If you like using themes, then you are in luck as you do get the option to apply themes and even download a few. There are also ‘Freestyle layout themes’ which transform your homescreen into an interactive page with objects and items replacing traditional icons to open apps. I'm not a big fan of this, but it's fun to play around with them.
HTC’s new flagship offers top of the line hardware to power it including the quad-core Qualcomm Snapdragon 820 processor, clocked at 2.15 GHz with an Adreno 530 GPU and 4GB of RAM. Now we know that hardware plays a vital role, but having a heavy UI over the OS ruins the experience. Thankfully HTC has addressed that with its new Sense UI which it lighter than ever.
We didn't face any issues at any point of time. Even after opening 20 apps in one go, there were no app crashes or loading problems. Everything from gaming to day-to-day usage felt smooth, apps open fast and even the gaming experience was satisfying thanks to the impressive frame rates. The smartphone runs cool mostly, but we did notice heating when you put the handset on charging or when you are using your mobile network with GPS for longer durations (hint: Pokemon GO).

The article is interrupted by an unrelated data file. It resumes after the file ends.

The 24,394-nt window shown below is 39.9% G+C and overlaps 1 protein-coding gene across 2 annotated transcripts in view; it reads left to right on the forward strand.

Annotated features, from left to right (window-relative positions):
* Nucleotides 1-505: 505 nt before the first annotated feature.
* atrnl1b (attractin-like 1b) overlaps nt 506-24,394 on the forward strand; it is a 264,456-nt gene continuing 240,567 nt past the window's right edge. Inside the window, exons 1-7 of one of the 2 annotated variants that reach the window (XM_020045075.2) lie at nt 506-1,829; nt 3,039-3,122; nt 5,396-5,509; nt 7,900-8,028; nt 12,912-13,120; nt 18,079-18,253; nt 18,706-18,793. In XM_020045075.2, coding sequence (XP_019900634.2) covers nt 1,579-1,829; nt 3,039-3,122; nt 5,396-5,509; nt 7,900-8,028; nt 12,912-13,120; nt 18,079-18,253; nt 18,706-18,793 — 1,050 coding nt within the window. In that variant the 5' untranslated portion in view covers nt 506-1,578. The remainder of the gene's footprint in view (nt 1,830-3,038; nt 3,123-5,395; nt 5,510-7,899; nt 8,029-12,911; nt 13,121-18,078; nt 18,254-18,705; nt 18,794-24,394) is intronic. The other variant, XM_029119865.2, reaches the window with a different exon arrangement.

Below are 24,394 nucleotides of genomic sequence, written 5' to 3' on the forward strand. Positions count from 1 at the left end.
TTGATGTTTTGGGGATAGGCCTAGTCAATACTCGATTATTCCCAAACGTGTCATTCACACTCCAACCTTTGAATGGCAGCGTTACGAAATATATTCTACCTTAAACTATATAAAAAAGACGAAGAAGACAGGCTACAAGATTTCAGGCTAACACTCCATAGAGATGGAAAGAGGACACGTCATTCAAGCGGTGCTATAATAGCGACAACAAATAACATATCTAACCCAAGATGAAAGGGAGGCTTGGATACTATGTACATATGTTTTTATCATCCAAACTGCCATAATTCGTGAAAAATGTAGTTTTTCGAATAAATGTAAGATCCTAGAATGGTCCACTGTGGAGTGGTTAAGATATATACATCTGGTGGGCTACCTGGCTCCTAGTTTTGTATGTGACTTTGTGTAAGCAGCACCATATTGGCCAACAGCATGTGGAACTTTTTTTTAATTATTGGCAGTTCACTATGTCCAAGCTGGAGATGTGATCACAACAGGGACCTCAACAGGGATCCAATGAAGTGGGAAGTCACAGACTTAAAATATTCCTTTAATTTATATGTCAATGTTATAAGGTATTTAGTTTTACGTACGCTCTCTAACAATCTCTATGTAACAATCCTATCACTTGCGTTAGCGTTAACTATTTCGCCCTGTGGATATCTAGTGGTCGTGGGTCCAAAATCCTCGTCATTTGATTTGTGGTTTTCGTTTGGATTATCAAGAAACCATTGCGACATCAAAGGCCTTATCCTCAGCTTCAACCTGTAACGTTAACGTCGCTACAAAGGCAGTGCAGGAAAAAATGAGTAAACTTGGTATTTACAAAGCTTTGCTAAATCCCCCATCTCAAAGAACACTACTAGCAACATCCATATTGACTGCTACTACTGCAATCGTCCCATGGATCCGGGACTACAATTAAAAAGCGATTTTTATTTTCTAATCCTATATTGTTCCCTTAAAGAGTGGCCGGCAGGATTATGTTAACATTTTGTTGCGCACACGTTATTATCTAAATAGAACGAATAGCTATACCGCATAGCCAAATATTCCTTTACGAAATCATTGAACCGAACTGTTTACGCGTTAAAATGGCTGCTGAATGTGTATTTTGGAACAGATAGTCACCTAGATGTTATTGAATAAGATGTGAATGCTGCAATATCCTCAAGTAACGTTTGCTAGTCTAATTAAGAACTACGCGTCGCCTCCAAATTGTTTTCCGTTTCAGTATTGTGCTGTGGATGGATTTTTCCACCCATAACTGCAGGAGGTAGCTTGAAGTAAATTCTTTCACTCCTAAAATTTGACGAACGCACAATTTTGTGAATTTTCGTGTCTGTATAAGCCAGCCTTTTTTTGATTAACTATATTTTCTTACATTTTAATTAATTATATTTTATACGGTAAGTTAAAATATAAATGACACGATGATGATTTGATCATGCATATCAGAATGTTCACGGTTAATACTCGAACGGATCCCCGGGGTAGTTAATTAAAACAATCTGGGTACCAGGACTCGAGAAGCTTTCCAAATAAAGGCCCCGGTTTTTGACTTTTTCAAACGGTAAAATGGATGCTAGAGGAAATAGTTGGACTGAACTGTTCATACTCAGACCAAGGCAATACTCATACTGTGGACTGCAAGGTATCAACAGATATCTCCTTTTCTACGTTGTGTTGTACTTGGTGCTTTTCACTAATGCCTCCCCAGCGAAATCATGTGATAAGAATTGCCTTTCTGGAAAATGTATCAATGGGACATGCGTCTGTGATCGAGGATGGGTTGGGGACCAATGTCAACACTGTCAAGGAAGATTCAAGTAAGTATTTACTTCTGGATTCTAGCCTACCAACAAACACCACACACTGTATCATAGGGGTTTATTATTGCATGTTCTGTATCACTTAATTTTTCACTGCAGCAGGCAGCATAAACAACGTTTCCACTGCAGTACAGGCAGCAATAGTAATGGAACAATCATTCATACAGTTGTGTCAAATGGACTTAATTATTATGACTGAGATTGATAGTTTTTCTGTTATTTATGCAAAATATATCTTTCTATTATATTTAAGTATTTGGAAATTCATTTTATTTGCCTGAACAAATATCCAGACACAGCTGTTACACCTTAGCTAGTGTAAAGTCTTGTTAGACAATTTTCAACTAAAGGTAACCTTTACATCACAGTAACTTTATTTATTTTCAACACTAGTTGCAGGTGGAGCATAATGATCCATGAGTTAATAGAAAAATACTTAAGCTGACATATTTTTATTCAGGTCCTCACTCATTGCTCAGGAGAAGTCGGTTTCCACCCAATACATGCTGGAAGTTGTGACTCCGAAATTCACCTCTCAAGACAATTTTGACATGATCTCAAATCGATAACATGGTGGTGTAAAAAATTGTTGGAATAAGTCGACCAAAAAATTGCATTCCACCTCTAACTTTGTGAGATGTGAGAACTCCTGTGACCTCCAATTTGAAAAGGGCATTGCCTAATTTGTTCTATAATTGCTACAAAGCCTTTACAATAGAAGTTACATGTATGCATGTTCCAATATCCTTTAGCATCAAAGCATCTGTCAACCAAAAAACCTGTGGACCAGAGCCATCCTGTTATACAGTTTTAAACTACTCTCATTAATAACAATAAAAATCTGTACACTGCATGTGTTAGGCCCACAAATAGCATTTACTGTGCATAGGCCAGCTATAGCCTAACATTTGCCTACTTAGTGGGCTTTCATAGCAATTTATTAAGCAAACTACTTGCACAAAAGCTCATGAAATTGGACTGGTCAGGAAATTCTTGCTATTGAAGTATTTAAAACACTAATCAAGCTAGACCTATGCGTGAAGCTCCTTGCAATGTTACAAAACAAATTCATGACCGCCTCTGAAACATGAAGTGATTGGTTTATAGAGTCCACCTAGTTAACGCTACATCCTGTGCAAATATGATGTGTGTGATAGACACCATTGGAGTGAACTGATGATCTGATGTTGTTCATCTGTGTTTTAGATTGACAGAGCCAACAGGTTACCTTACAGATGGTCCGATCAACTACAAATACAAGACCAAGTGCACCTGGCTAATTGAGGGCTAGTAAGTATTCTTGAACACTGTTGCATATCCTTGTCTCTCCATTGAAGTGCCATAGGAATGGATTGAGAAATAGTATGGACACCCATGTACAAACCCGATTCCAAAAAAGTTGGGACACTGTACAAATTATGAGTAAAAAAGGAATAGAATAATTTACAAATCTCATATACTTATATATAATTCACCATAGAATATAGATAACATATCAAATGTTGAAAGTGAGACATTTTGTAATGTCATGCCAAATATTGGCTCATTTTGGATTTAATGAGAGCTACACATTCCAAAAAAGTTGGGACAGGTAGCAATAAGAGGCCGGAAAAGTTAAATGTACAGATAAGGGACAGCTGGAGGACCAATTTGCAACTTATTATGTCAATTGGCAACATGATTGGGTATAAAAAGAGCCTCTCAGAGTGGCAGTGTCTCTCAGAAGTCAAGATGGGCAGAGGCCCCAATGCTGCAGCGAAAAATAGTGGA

Synthetic benchmarks proved that the HTC 10 is no slouch. Most of the tests including AnTuTu, 3D Mark and Geekbench 3 pointed out that the handset has a lot of capability. Having said that, most of the results were a tad or two lower than the Galaxy S7 edge and even the OnePlus 3.
Other performance aspects including call quality, data connectivity and even Wi-Fi work flawlessly. Sound quality was one thing that we were looking out for and it's more of a mixed bag. While you do get impressive audio quality thanks to the built-in 24-bit DAC through earphones, the new speaker setup is just above average, it is quite crisp but not too loud like the early BoomSound front-firing speakers.